Advisory: Donations for Typhoon Yolanda

M

Quezon City, 1100”

GA Kababayan,

To be properly acknowledged by the Philippine Embassy, please provide us with a copy of your remittance receipt, or if you have donated goods, a copy of your bill of lading (if by sea) or airway bill (if by air) and a copy of the packing list, or an acknowledgement from the forwarding company which received your goods.

If you wish to send donations in kind, please be reminded that CEBU City has now been designated as the central hub for typhoon relief efforts. As such, all donations in-kind should be shipped to: The Department of Social Welfare and Development (Attention: Typhoon Yolanda Relief) DSWD Field Office VIII Maxillom Avenue Cebu City, Philippines

Please take note of the following priorities for donated goods: 1. Food items 2. Bottled water, water purifiers and containers 3. Temporary shelter such as tents, sleeping bags 4. Blankets and mattresses 5. Hygiene kits 6. Cooking implements and utensils 7. Power generators Donations of medicines, medical supplies and equipment should not be mixed with the abovementioned goods.Private individuals, international NGOs, and Filipino Organizations are advised to CONSIGN their in-

kind, non-medical shipment to the DSWD which allows the granting of duty and taxexemption: Consignee: Department of Social Welfare and Development c/o Secretary Corazon Juliano-Soliman Constitution Hills, Batasan Pambansa Complex Quezon City 1100, Philippines Shipment address: The Department of Social Welfare and Development (Attention: Typhoon Yolanda Relief) DSWD Field Office VIII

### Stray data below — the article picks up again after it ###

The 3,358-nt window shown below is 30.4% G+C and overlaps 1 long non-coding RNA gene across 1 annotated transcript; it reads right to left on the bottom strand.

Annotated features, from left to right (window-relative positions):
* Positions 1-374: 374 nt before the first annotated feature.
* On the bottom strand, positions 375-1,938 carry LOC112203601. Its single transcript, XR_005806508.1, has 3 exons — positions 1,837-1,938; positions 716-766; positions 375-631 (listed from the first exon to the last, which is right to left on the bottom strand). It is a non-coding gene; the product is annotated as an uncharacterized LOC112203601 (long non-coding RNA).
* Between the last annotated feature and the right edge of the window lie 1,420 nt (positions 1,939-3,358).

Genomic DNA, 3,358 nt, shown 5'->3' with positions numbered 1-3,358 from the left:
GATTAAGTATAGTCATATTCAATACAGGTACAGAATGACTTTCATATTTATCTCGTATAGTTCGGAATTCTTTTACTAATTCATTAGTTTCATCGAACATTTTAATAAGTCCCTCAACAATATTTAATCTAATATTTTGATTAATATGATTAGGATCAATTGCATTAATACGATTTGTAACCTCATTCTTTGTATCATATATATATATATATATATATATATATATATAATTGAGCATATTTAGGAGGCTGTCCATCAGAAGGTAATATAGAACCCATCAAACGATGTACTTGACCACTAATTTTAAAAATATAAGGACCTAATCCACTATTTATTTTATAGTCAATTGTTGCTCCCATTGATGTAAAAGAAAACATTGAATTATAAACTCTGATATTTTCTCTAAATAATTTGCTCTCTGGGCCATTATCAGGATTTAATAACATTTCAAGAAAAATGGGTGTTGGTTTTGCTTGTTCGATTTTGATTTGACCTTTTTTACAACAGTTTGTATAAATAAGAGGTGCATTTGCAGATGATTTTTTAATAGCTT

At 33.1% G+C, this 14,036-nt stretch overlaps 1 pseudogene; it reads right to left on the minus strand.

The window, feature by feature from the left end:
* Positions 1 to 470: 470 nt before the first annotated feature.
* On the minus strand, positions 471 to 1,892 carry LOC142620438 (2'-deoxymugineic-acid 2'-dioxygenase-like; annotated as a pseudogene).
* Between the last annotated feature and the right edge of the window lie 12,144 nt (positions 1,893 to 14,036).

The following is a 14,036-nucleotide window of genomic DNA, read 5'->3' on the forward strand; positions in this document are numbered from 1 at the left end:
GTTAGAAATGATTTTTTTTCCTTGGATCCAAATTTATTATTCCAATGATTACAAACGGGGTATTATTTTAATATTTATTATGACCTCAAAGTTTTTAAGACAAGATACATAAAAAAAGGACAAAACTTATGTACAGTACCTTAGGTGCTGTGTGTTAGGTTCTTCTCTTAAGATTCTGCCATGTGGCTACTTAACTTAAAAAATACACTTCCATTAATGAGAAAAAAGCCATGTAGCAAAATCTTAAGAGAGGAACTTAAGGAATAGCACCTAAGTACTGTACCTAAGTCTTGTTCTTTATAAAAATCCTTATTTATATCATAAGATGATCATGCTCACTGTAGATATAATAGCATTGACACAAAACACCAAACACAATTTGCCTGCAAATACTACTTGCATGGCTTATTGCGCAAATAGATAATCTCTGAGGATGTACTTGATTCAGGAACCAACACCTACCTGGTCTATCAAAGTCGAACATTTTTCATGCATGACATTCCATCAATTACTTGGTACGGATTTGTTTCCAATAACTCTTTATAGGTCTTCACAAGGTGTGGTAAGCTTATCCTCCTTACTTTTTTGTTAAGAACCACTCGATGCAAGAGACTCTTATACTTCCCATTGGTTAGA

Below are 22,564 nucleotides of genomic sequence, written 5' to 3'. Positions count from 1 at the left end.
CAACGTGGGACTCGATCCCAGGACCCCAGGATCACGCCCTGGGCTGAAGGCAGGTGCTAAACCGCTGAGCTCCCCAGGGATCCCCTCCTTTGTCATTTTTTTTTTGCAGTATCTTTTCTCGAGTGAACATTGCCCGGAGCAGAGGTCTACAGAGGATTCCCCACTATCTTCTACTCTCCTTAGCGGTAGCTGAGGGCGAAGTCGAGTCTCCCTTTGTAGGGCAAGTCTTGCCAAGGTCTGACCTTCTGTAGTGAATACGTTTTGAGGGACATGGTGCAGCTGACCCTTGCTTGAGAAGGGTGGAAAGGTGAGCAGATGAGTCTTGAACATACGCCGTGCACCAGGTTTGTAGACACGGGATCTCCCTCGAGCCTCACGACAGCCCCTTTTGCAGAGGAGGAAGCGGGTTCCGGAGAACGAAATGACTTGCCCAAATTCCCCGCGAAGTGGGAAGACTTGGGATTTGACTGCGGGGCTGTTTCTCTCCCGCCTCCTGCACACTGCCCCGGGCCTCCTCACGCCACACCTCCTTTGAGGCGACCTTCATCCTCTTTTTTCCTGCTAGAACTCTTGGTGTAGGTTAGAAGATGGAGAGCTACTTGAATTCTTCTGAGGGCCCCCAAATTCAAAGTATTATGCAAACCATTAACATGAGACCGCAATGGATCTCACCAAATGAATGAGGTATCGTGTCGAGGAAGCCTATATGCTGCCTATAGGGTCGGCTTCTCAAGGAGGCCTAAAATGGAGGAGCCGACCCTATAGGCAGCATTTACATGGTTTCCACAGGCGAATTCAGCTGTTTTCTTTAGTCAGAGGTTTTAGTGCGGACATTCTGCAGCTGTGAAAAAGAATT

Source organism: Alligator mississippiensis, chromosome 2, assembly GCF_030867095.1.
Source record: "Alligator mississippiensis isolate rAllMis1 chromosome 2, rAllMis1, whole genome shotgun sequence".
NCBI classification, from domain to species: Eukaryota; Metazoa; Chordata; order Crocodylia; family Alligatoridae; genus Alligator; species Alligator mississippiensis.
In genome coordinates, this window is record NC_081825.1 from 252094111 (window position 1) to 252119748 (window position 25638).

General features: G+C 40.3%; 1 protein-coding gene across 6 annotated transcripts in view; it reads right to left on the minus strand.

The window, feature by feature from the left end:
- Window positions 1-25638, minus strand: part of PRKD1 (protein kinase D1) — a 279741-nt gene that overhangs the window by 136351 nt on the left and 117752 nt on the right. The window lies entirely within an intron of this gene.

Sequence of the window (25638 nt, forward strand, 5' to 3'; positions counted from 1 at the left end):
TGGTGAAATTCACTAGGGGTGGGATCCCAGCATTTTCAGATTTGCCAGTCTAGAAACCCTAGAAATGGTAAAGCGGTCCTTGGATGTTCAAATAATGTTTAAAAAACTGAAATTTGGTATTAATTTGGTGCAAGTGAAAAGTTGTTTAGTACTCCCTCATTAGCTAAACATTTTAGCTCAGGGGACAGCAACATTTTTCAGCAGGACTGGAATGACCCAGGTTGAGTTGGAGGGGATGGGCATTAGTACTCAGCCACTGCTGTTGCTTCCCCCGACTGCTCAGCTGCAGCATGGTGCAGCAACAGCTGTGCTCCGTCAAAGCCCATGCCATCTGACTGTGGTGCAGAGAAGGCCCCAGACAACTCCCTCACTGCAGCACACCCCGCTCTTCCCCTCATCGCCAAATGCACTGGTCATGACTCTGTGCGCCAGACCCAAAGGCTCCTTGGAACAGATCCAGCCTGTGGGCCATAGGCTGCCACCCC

Maxillom Avenue Cebu City, Philippines Focal person in the DSWD for donated goods is Mr. Patrick Reyes who may be emailed at: pjgreyes@ dswd.gov.ph If the donor organization would like to consign the shipment to other organizations or foundations, the shipment may still be coursed through the DSWD. The intended organization must be specified in the consignment details, e.g: “The 123-ABC Foundation, c/o DSWD, Constitution Hills, Batasan Pambansa Complex,

C. For those who wish to make a monetary donation to charities, you may do so through either: 1. The DEC (http://www.dec.org. uk/) which is the British side of the donations (note: the website lists other ways of donating if you don’t want to do it online, and has a handy guide on holding a fundraising activity in the name of the DEC. or: 2. The Philippine charities listed on the embassy website. You may also wish to visit the following two (2) links related to relief efforts for the Philippines: http://friendsofthephilippinesuk.com/ www.SpectraSingers.com Philippine Embassy